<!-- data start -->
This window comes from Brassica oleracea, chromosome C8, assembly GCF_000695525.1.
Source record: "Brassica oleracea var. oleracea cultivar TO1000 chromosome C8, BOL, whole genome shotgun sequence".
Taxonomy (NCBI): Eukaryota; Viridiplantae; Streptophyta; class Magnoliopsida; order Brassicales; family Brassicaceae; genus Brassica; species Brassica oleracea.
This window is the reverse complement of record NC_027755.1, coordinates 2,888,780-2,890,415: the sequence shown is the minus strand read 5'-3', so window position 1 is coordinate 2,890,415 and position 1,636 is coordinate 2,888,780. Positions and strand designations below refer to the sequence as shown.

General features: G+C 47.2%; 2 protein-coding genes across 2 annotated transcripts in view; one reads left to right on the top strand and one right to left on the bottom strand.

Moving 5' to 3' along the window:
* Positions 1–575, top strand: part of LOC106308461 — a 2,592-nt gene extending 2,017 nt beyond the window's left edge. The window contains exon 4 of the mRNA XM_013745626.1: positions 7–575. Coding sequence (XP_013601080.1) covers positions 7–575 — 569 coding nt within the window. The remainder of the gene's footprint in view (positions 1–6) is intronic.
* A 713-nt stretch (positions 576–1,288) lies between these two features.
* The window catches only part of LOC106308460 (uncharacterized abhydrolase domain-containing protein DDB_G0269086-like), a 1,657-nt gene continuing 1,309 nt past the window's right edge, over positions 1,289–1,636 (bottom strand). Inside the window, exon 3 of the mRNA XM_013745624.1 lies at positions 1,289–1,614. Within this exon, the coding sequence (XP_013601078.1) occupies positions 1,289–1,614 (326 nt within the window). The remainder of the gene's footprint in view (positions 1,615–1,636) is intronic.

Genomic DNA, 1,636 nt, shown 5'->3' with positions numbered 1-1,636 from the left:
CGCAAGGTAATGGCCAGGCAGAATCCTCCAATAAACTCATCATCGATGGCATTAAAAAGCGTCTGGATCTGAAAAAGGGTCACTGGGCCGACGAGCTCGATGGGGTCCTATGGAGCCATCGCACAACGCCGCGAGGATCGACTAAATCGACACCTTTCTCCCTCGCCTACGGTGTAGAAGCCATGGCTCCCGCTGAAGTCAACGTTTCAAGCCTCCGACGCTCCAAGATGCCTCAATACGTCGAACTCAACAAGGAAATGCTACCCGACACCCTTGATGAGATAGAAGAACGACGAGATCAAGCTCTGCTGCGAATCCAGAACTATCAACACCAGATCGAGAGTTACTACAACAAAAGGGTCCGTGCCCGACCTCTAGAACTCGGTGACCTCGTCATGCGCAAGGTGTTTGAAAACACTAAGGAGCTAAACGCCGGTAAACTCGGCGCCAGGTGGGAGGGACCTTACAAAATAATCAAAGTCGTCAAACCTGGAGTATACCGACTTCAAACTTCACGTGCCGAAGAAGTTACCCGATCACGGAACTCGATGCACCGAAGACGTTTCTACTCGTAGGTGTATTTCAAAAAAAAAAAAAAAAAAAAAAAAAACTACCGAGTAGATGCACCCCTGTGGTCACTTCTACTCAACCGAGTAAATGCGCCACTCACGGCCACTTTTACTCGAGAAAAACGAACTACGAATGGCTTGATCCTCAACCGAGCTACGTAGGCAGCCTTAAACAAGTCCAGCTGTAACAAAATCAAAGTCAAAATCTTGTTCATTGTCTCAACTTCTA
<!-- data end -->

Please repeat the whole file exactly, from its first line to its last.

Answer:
This window comes from Brassica oleracea, chromosome C8, assembly GCF_000695525.1.
Source record: "Brassica oleracea var. oleracea cultivar TO1000 chromosome C8, BOL, whole genome shotgun sequence".
Taxonomy (NCBI): Eukaryota; Viridiplantae; Streptophyta; class Magnoliopsida; order Brassicales; family Brassicaceae; genus Brassica; species Brassica oleracea.
This window is the reverse complement of record NC_027755.1, coordinates 2,888,780-2,890,415: the sequence shown is the minus strand read 5'-3', so window position 1 is coordinate 2,890,415 and position 1,636 is coordinate 2,888,780. Positions and strand designations below refer to the sequence as shown.

General features: G+C 47.2%; 2 protein-coding genes across 2 annotated transcripts in view; one reads left to right on the top strand and one right to left on the bottom strand.

Moving 5' to 3' along the window:
* Positions 1–575, top strand: part of LOC106308461 — a 2,592-nt gene extending 2,017 nt beyond the window's left edge. The window contains exon 4 of the mRNA XM_013745626.1: positions 7–575. Coding sequence (XP_013601080.1) covers positions 7–575 — 569 coding nt within the window. The remainder of the gene's footprint in view (positions 1–6) is intronic.
* A 713-nt stretch (positions 576–1,288) lies between these two features.
* The window catches only part of LOC106308460 (uncharacterized abhydrolase domain-containing protein DDB_G0269086-like), a 1,657-nt gene continuing 1,309 nt past the window's right edge, over positions 1,289–1,636 (bottom strand). Inside the window, exon 3 of the mRNA XM_013745624.1 lies at positions 1,289–1,614. Within this exon, the coding sequence (XP_013601078.1) occupies positions 1,289–1,614 (326 nt within the window). The remainder of the gene's footprint in view (positions 1,615–1,636) is intronic.

Genomic DNA, 1,636 nt, shown 5'->3' with positions numbered 1-1,636 from the left:
CGCAAGGTAATGGCCAGGCAGAATCCTCCAATAAACTCATCATCGATGGCATTAAAAAGCGTCTGGATCTGAAAAAGGGTCACTGGGCCGACGAGCTCGATGGGGTCCTATGGAGCCATCGCACAACGCCGCGAGGATCGACTAAATCGACACCTTTCTCCCTCGCCTACGGTGTAGAAGCCATGGCTCCCGCTGAAGTCAACGTTTCAAGCCTCCGACGCTCCAAGATGCCTCAATACGTCGAACTCAACAAGGAAATGCTACCCGACACCCTTGATGAGATAGAAGAACGACGAGATCAAGCTCTGCTGCGAATCCAGAACTATCAACACCAGATCGAGAGTTACTACAACAAAAGGGTCCGTGCCCGACCTCTAGAACTCGGTGACCTCGTCATGCGCAAGGTGTTTGAAAACACTAAGGAGCTAAACGCCGGTAAACTCGGCGCCAGGTGGGAGGGACCTTACAAAATAATCAAAGTCGTCAAACCTGGAGTATACCGACTTCAAACTTCACGTGCCGAAGAAGTTACCCGATCACGGAACTCGATGCACCGAAGACGTTTCTACTCGTAGGTGTATTTCAAAAAAAAAAAAAAAAAAAAAAAAAACTACCGAGTAGATGCACCCCTGTGGTCACTTCTACTCAACCGAGTAAATGCGCCACTCACGGCCACTTTTACTCGAGAAAAACGAACTACGAATGGCTTGATCCTCAACCGAGCTACGTAGGCAGCCTTAAACAAGTCCAGCTGTAACAAAATCAAAGTCAAAATCTTGTTCATTGTCTCAACTTCTA